Also, let’s get something fancy going here.  If you refer someone to my site for any divination service, have them let me know your email address.  You’ll be entitled to one free minireading for every person you refer!  Just make sure they tell me that so-and-so@blah.com referred them to me for a divination, and I’ll send you an email afterwards letting you know that you’re eligible for a free minireading.  Of course, you’re under no obligation to refer me to anyone if you don’t want to, but if you like what you read here and what I write or make, consider nudging some business my way or consider donating.  Any little bit helps, and after all, divination is why I’m a magician in the first place.

So what are you waiting for?  Want to get a reading?  Check out my Services page today, or send me an email!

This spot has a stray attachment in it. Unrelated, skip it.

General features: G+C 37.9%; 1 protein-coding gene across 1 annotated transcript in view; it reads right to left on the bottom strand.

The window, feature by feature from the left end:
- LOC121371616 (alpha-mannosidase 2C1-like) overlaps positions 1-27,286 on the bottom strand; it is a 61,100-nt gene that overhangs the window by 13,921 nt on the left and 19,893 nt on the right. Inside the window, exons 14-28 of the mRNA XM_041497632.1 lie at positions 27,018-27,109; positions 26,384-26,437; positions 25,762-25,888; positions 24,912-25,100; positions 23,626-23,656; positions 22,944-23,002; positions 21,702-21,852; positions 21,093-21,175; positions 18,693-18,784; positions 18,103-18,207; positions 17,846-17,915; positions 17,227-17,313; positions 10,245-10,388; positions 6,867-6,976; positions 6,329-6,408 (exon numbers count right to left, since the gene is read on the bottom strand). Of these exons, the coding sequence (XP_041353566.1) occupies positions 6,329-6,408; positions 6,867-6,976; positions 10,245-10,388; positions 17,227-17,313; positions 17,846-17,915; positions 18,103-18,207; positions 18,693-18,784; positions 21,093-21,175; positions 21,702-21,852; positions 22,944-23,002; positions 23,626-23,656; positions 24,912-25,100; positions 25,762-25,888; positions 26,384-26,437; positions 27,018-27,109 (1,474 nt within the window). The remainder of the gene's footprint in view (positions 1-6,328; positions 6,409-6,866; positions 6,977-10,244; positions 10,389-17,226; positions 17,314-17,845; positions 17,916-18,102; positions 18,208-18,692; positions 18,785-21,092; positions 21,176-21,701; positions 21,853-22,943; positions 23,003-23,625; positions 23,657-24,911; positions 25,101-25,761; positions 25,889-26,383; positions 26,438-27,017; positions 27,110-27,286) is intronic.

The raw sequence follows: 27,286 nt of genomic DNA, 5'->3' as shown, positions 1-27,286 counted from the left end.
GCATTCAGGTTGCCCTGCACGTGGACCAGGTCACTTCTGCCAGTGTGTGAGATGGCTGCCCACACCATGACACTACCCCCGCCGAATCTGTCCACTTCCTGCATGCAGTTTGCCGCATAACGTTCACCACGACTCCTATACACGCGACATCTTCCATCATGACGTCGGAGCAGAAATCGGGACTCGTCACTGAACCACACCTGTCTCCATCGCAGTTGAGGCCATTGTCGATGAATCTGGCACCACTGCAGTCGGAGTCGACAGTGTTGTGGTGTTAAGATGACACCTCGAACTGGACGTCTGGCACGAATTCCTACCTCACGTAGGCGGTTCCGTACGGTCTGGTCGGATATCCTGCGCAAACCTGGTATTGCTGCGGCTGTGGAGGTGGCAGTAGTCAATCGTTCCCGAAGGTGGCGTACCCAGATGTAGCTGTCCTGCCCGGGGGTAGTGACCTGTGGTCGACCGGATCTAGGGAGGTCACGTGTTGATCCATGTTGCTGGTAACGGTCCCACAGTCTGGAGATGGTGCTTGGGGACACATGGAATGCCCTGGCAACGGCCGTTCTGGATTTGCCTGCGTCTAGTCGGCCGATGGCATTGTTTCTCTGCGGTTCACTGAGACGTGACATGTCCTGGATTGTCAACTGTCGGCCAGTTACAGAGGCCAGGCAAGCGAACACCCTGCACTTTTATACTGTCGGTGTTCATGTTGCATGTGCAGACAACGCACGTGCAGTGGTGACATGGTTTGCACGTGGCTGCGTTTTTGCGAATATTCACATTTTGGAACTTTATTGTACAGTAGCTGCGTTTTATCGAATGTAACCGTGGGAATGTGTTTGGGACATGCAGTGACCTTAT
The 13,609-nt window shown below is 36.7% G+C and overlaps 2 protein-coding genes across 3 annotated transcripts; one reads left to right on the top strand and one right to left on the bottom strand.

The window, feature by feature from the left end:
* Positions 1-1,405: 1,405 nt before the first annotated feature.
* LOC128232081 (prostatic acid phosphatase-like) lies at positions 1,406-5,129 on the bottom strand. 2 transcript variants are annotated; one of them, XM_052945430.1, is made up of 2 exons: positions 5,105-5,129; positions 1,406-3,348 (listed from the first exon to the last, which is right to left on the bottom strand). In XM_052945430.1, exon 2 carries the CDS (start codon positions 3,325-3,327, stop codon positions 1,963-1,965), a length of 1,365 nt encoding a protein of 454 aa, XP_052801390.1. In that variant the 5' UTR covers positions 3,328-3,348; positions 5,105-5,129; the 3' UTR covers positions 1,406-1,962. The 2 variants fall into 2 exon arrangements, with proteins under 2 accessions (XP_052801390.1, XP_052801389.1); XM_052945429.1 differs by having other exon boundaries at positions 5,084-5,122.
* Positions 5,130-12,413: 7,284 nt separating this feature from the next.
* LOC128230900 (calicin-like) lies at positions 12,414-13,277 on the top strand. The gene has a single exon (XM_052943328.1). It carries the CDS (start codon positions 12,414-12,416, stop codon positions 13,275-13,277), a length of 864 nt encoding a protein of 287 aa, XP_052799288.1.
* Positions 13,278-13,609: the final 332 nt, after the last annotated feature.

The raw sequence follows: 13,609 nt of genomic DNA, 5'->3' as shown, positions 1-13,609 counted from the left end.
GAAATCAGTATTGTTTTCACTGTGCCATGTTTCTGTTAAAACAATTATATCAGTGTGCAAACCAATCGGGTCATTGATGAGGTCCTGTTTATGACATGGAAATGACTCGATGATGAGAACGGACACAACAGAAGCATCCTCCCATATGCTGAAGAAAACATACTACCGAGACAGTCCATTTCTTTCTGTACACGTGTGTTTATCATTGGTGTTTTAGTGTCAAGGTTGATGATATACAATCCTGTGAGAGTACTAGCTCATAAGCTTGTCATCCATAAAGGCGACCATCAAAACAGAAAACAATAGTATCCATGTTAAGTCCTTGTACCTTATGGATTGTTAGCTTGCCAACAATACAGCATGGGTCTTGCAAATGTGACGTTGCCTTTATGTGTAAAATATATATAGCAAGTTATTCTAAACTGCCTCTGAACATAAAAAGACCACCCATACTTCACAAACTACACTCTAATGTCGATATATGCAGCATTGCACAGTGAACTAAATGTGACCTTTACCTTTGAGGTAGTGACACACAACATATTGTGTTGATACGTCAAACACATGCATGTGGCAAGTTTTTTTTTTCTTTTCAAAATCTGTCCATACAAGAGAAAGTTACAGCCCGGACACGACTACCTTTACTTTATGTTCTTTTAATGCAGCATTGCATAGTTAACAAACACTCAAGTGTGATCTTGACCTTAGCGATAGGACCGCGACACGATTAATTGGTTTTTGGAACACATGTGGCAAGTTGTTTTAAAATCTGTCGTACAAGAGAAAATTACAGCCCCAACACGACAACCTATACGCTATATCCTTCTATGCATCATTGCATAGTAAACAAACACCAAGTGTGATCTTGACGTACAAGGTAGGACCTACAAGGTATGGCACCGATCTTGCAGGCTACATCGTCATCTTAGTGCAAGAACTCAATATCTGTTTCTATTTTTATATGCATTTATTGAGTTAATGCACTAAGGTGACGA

More about Geomantic Perfection

The idea of perfection comes from horary astrology, considered to be the primary and foremost divination system of the antique, classical, and premodern periods; you can find good descriptions of astrological perfection here and here, among elsewhere.  In horary astrology, where the planets move through the 360° of the Zodiac at different rates, the planets make certain aspects to each other at different times; noting how these aspects take place, where they take place, and what other planets make aspects at the same time can indicate different types of perfection or different ways that perfection cannot be obtained.  Geomancy, however, uses sixteen figures that can appear at 12 discrete places in the House Chart instead of smoothly moving through 360°

So, with all that in mind, let me get out the basics first starting from first principles.